Tag Archives: duplicate

CRM 2011 Duplicate Checking Enhancements in Rollup 5

Microsoft CRM’s duplicate checking feature has always had a ‘quirk’ that bugged me.  Good news though, rollup 5 introduces a solution.   I’m not seeing this enhancement getting much mention so thought I would explain the enhancement and why you need to make use of it.

I talk about the limitation in this older post.  In a nutshell pre-rollup 5 any duplicate detection rules you defined would match blank fields to blank fields.  For example if you defined a rule that matched on first name + email address and you had a record with a first name of “Adrian” that had a blank email address then any future “Adrian” records who also had a blank email address would be considered a potential duplicate:

Existing record:


New record being entered:


Potential duplicate detected:


What Rollup 5 gives us is nice little check box that addresses this issue:


If you’re making use of CRM’s duplicate detection features you will definitely want to revisit your rules and consider checking this option.   Do remember as you test this that anytime you re-publish your rules CRM has to rebuild its match codes, so the change is not immediate.  There is a system job you can see attached to the Duplicate rule, that might be the one to monitor.

Now, if Microsoft would just tidy up the Duplicate Detection window and make that a bit more user friendly (or give us the ability to customise it) we would have a really nice solution.


Overcoming the Limitations of CRM’s Duplicate Checking Functionality – Part 2

In my earlier post I described how CRM’s duplicate checker will happily find matches on partial matches due to its approach of matching blanks.  A rule like:

… will match on just the First Name and Last Name fields when the E-mail field is blank, effectively opening your matching rule up to be just a name match, which can be far too broad.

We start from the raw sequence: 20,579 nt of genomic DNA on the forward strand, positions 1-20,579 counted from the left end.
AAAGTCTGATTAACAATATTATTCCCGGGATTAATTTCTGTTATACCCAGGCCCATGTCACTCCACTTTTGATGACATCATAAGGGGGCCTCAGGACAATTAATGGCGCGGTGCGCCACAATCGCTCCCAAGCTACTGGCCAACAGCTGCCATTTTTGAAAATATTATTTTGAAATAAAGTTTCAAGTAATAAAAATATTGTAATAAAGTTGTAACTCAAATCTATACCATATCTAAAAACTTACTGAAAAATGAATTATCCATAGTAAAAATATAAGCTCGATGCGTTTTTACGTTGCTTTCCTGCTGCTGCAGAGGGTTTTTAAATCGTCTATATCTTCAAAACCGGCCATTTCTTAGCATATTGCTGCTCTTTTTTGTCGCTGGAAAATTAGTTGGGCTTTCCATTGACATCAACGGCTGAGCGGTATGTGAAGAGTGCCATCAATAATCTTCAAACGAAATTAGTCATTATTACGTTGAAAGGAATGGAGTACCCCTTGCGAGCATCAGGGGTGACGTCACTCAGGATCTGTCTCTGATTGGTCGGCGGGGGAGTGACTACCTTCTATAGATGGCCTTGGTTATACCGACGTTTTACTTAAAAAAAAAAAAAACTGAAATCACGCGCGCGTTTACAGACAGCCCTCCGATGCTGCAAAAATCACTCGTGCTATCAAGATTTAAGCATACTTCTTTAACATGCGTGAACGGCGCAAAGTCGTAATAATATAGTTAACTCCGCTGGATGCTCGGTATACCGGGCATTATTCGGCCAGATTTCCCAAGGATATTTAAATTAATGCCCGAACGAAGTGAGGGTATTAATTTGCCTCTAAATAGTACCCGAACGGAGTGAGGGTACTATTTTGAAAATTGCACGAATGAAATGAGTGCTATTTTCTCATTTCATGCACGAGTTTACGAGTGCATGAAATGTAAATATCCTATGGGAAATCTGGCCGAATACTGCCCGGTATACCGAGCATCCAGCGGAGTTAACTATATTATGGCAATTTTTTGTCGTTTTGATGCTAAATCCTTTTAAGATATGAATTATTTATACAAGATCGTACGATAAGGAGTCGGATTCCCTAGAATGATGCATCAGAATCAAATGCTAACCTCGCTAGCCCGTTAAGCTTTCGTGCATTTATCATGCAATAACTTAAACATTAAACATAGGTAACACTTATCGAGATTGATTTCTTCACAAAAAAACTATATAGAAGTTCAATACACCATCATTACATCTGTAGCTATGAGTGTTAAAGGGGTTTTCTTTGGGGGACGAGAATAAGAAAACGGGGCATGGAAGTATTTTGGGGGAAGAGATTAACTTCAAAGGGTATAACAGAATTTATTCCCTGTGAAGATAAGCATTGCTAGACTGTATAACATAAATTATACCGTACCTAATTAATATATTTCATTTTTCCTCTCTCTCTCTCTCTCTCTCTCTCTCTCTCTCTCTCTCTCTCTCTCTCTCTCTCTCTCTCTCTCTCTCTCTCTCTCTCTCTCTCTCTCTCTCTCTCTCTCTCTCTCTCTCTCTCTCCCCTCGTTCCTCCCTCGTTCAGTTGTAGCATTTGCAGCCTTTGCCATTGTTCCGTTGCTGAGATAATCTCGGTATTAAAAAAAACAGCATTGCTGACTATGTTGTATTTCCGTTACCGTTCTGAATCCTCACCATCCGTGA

The solution requires a bit of coding.  Here’s the approach:

1. Create a new attribute on the Contact entity to hold a shadow copy of the Email address field, we don’t need it to be visible to our users so make it non-searchable and don’t bother placing it on the form.

2. Create a Plug-In or Custom Workflow Assembly that will either copy the value of the Email field into this new attribute, or, in the absence of a value, will paste the GUID of the Contact record into our new Email Match Field.

3. Change your duplicate check rule to refer to the new Email Match Field instead of the standard Email field.

And you’re done.  A new Contact’s first name, last name and email address will be compared to the existing contacts, each of which will either have a proper email address or a GUID, so a match will require an existing contact to have the same email address.

Note: You’ll need to run your customisation across your existing data so keep that in mind when deciding on your approach.  

If you want to match on name + phone number you can follow the same approach but in your custom code consider stripping the formatting out of your phone number to ensure formatting variations don’t hide any duplicates.

Overcoming the Limitations of CRM’s Duplicate Checking Functionality